Conversational Commerce Speaks a Disruptive Tone

Background from bank plastic cards. Figures on the card. Small depth of sharpness. Indoors. Horizontal format. Gray, green, yellow. Color. Photo.

While conversational commerce, or voice ordering, has become popular with many consumers, product brands, their marketers are not so sure. As the following article reports, smart-speaking home devices like Alexa can create some disruption in shoppers’ buying behavior.

Voice ordering via platforms like Amazon’s Alexa is changing the way that customers encounter a brand’s products. Voice ordering is becoming a significant disruptor for digital marketing.

Branding is a vital part of any company’s marketing strategy. Until recently, visual presence has been one of the largest, if not the largest, factors in a company’s brand — but Amazon Alexa and other voice assistants are drastically changing the ways consumers encounter products.

Graeme Pitkethly, chief financial officer of Unilever (owner of such brands as Dove, Lipton, and Axe) recently told the Wall Street Journal, “Of all the disruptions that are taking place in all the things technology is bringing into our space, voice is among the most disruptive.”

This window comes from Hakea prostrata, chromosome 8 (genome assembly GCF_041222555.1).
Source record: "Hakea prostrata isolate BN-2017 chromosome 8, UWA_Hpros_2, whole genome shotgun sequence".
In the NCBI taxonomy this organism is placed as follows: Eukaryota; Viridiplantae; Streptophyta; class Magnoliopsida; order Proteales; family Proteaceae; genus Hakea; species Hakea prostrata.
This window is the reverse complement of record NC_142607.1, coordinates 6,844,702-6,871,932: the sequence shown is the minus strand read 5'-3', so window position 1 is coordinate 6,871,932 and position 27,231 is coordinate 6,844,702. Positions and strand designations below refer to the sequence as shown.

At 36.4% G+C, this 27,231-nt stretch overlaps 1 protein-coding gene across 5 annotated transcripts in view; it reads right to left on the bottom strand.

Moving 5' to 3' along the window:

Companies spend big money on buying up shelf space in the stores of leading retailers, to ensure their products are at the forefront of a consumer’s shopping experience. Yet increasingly, customers are no longer putting themselves in front of physical products before purchasing them.

This kind of brand exposure has already been dwindling with the advent of online shopping. Rather than scanning rows of meticulously designed product containers and labels in a brick and mortar store, most user interaction with products is relegated to the span of a few hundred pixels. Even that is beginning to disappear, as more users are turning to voice ordering through the Amazon Alexa platform and its competitors, removing the visual aspect almost entirely from the shopping experience.

Conversational commerce may well become a major sales channel for retailers to go after. After all, the voice activated devices from Amazon, Apple, and Google are providing consumers with another buying and payment choice from the comfort of their home. But similar to internet search engines that use algorithms to direct browsers to certain websites, voice enabled devices have a mind of their own. Many digital marketers and advertisers are becoming unhappy with perceived lost sales. It’s still early to draw conclusions, but right now, Alexa and Siri could be disrupting the relationship between retailers and their customers.

Overview by Raymond Pucci, Associate Director, Research Service at Mercator Advisory Group

Read the quoted story here